We always use two terms when it comes to keeping our beds weed free or at least minimising the impact that weeds can have on our veg plants… those are reactive and proactive weeding.
Reactive weeding is what most people would consider “weeding”... it’s the “oh no the bed is filling up with weeds better get the hand fork out”. This is when weeds have often taken root and hit a noticeable size and we unfortunately end up on our hands and knees often digging them out.
Proactive weeding is the act of disturbing small weed shoots before they have a chance to establish on a regular basis. This can be done with a hoe or similar tool and often done standing up as the roots won’t have established.
As you can see we much prefer proactive weeding, but it is all about timing with this way of managing weeds in a market garden, on an allotment, or in your garden. This is why there are two important factors or considerations when you are planning to go down the “proactive weeding” route:
1.) Planning and diarising makes a huge difference - With a larger space to manage it is hard to keep every single bed clear of weeds all the time. Especially if you only proactively weed on an ad-hoc or when you notice it basis. Even in smaller spaces this can be hard because often you can’t work in your garden or up at the allotment every single day.
So putting in a system such as diarised hoe-ing of beds, or a spreadsheet that shows a rotation of what growing beds were last weeded is a great way to stay on top of it. When we put together our crop planning spreadsheet we have columns for aftercare, including what to cover rows with and when, what dates we will manage weeds, and with what tools we are doing that with. This then gets plotted into a diary of tasks for each week and soon we have a complete schedule for keeping weeds out of the garden.
2.) The right tools for proactive weeding. We have a large number of different tools that make proactive weeding a lot easier, and it would be easy to say there is a one size fits all tool.. However not all veg plants are the same, and therefore the spacings of veg plants are different which means the gaps or spaces that weeds can grow in are all different too. Luckily we have a number of really versatile tools that can help. Here is a little guide on our favourite weeding tools:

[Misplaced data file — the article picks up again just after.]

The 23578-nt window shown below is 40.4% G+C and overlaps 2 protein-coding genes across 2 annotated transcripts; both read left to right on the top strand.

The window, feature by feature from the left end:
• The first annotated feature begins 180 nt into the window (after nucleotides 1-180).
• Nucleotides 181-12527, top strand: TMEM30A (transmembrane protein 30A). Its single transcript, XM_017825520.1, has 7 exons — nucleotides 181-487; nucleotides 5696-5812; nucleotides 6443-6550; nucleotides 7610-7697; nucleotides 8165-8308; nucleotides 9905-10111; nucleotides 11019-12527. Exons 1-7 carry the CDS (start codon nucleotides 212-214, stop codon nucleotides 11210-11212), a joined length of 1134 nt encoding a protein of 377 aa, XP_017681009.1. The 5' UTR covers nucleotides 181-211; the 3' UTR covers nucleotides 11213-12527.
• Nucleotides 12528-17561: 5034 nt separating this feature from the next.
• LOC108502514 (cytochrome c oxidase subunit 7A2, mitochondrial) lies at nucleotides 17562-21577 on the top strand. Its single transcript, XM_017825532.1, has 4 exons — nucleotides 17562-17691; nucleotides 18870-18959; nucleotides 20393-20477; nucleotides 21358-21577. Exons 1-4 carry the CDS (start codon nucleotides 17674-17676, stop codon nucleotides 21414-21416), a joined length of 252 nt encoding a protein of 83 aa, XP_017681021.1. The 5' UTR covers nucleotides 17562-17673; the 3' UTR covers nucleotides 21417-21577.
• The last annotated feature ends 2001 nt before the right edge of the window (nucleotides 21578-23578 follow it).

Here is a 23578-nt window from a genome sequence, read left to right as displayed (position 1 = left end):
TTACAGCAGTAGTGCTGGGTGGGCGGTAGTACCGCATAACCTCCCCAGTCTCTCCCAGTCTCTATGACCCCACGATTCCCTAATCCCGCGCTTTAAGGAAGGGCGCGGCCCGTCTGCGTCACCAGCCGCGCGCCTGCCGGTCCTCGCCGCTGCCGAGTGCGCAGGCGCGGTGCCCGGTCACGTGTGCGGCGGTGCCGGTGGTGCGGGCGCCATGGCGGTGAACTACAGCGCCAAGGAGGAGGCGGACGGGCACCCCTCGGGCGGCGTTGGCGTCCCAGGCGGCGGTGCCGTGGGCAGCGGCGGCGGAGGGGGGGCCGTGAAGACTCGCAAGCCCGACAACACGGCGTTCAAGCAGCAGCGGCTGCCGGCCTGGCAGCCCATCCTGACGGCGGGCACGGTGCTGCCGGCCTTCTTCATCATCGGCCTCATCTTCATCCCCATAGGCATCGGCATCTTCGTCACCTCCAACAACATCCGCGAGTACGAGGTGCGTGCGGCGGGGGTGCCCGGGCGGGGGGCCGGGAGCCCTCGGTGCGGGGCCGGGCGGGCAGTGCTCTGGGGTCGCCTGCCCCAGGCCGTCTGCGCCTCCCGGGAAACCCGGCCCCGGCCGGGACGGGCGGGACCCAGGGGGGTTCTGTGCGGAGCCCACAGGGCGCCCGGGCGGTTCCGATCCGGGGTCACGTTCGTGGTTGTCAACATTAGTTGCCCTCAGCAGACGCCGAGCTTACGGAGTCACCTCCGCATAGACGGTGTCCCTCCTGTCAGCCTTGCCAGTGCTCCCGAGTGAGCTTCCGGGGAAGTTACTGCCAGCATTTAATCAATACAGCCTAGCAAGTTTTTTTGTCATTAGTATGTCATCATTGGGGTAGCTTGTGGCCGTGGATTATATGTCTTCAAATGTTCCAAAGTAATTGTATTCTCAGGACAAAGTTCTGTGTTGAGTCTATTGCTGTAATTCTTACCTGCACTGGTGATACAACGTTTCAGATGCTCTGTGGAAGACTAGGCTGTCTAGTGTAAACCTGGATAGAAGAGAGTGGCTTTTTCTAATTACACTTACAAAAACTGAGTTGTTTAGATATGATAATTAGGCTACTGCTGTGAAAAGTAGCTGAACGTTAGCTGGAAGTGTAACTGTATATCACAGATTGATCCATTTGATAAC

Double wheel hoe - For those diarised dates of clearing a whole bed of any popped up weeds and wheel hoe is a brilliant way to clear them without twisting your body like you do with a handled hoe.
You can add many attachments to the wheel hoe for varying different weeding tasks and spacing including stirrup hoes, finger weeders and much more.
Biodics for carrots and mounding up - We recently wrote a blog about growing carrots and it included this attachment for a wheel hoe, so we had to include it here. For weeding and mounding up rows at the same time a biodisc attachment speeds this up and does the job all in one.
Tine Weeder - This tool is an amazing rake like hand held weeder that has a lot of sprung tines, these can be adjusted to miss the sections where your seedlings are and disrupt all the soil around them. With just one pass of a long growing bed you can disrupt the whole unplanted soil area at the speed you can walk up alongside the bed. This speeds the process up ten-fold, and is a must have for a market garden that is focussing on proactive weeding.
Multineer Hoe - For the ultimate multipurpose tool, where you only have to visit the tool shed once for the whole day, the Multineer hoe is the perfect tool. It attaches to a normal handle (broom or tool handle) and then has a clipping attachment that allows you to clip in and out different hoe heads, sizes and types for whatever job and spacing you require.
Spring hoe heads, wire hoe heads and bladed hoes are all available for the mutineer kit. And you can even get an attachment allowing you to attach multiple heads at the right distance between them for a similar setup to the tine weeder mentioned above.
Flame Weeders - For where a whole new seed bed is needed a flame weeder is a great way to go. You can flame weed off any emerging weeds with a quick blast with one of these. Then sow seeds, and a week later give it another blast to shock the weeds away without damaging seedlings before the emerge and germinate. We do this with carrot beds to great effect.
Other hand weeders: we have a whole host of other hand weeders and tools that will help with weeding when nothing else will do the job.
Whatever tool you choose, whatever process for organising you put into place… we hope that you will take away at least a desire to try and put proactive weeding in place. I don’t think anyone likes the hard slog of weeding on hands and knees… and yes there are always going to be a couple that are missed and need digging out. But a planned approach to proactive weeding could be the difference between a successful growing season and an unsuccessful one.
As always if you have any questions please do reach out on any of our social channels or email us on: firstname.lastname@example.org